Two Dads Win Citizenship Battle for Twin Son – “I Wish I Knew…” Episode 07



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"I wish I knew"

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I work with parents who want relaxed and unposed photos, providing them with images that capture the joyful and unscripted moments in life.

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In this episode of the parenthood documentary series, “I Wish I Knew,” two dads, Elad and Andrew, share the story of how they became parents. Their journey involved finding an egg donor, going through IVF (in-vitro fertilization,) and working with a surrogate to carry their babies.

Two Dads Raising Twins

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After returning to the USA from Canada, they entered a legal battle with the US State Department who denied one of their babies American citizenship for not being genetically related to Andrew, the American dad. (Elad is an Israeli citizen and US Green Card holder.) After winning the case and three appeals, they were finally granted legal status for both their children. Elad and Andrew also discuss the highs and lows of raising twins, struggling through the newborn phase, and how their cultural differences affect their parenting.

Watch the episode to hear about their journey.

Black & white photo of a family of four interacting playfully on their couch: two dads and two twin boys.


Two photos: on the left, two dads on either side of their twin boys giving each other a brotherly kiss.

What is In-Vitro Fertilization (or IVF)?

“In vitro fertilization (IVF) is a complex series of procedures used to help with fertility or prevent genetic problems and assist with the conception of a child.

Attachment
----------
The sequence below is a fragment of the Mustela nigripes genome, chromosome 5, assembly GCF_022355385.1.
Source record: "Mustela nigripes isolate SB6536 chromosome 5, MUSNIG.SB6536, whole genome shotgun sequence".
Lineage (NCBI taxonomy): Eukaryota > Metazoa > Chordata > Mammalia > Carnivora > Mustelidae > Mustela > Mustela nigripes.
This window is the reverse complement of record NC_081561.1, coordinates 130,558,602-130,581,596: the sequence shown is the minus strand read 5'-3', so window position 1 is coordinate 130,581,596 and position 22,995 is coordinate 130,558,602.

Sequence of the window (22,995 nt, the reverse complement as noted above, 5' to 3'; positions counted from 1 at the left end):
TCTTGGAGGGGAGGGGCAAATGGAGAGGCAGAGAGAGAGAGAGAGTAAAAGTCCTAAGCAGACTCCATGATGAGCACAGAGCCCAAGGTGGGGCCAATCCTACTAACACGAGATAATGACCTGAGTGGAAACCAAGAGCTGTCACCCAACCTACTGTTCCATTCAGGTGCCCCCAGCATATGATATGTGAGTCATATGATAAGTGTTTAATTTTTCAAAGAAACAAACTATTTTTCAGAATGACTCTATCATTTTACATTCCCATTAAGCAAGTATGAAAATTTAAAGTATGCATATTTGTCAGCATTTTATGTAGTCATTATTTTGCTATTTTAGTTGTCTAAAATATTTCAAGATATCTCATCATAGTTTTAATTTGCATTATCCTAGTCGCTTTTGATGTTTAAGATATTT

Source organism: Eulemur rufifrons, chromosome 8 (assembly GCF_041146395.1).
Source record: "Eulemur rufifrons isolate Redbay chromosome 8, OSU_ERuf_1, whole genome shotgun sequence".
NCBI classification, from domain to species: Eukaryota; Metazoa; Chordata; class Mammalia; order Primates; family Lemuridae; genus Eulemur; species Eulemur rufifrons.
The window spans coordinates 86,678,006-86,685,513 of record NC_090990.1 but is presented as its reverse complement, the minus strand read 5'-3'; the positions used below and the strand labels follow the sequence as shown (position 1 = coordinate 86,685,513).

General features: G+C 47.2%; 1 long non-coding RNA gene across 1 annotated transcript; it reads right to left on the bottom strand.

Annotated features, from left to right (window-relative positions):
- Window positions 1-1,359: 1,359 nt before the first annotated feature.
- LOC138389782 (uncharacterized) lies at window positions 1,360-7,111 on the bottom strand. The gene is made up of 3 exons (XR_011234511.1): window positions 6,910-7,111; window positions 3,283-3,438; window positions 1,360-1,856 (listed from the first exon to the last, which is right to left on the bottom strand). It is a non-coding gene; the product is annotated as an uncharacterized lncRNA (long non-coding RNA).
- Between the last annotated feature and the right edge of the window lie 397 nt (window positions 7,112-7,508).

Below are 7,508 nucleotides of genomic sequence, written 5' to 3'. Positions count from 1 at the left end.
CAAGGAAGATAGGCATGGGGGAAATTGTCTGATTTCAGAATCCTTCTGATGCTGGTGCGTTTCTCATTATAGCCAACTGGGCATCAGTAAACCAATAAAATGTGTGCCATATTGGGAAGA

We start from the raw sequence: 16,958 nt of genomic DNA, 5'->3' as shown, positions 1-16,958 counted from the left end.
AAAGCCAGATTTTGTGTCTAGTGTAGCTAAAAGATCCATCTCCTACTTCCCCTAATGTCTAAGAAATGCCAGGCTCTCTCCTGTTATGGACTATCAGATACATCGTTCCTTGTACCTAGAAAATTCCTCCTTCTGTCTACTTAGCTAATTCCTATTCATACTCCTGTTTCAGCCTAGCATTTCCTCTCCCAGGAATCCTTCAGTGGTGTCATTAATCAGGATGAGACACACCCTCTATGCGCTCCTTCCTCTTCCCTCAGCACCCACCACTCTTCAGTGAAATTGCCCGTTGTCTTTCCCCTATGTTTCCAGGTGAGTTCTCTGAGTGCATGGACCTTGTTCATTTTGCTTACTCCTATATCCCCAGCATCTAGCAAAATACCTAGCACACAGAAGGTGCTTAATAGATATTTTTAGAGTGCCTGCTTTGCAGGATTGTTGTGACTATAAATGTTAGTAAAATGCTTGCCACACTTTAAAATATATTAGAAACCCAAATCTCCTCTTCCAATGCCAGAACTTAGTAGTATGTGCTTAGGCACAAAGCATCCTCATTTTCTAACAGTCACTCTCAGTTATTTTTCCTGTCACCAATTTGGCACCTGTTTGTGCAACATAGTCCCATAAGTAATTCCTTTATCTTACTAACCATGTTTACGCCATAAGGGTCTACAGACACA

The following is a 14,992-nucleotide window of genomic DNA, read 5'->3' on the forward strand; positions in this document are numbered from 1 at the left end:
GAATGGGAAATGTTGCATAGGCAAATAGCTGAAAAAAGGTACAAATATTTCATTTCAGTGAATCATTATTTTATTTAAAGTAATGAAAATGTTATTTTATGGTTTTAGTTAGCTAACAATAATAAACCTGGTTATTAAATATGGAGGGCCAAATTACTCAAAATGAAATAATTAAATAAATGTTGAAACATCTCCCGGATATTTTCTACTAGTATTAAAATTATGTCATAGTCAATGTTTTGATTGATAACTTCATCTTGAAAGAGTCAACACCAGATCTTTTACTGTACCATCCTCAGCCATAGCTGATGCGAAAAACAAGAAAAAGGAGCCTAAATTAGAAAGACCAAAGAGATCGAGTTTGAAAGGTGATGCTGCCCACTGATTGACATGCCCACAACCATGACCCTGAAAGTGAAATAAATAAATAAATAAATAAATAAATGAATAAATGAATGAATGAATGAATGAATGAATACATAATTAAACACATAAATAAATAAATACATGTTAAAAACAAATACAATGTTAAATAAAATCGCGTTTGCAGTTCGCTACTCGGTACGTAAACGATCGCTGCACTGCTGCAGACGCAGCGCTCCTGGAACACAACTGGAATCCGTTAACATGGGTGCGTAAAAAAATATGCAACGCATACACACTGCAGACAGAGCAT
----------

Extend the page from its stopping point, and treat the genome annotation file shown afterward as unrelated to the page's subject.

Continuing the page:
During IVF, mature eggs are collected (retrieved) from ovaries and fertilized by sperm in a lab. Then the fertilized egg (embryo) or eggs (embryos) are transferred to a uterus. One full cycle of IVF takes about three weeks. Sometimes these steps are split into different parts and the process can take longer.

IVF is the most effective form of assisted reproductive technology. The procedure can be done using a couple’s own eggs and sperm. Or IVF may involve eggs, sperm or embryos from a known or anonymous donor. In some cases, a gestational carrier — someone who has an embryo implanted in the uterus — might be used.

Your chances of having a healthy baby using IVF depend on many factors, such as your age and the cause of infertility. In addition, IVF can be time-consuming, expensive and invasive. If more than one embryo is transferred to the uterus, IVF can result in a pregnancy with more than one fetus (multiple pregnancy).

Your doctor can help you understand how IVF works, the potential risks and whether this method of treating infertility is right for you.”

Source: The Mayo Clinic

A photo collage with two photos: on the left, a wide shot of a dad in the garage with his 5-year-old son doing crafts. On the right, a close-up photo of the same scene with dad reaching around his son, embracing him, as they paint together.

What is a Surrogate?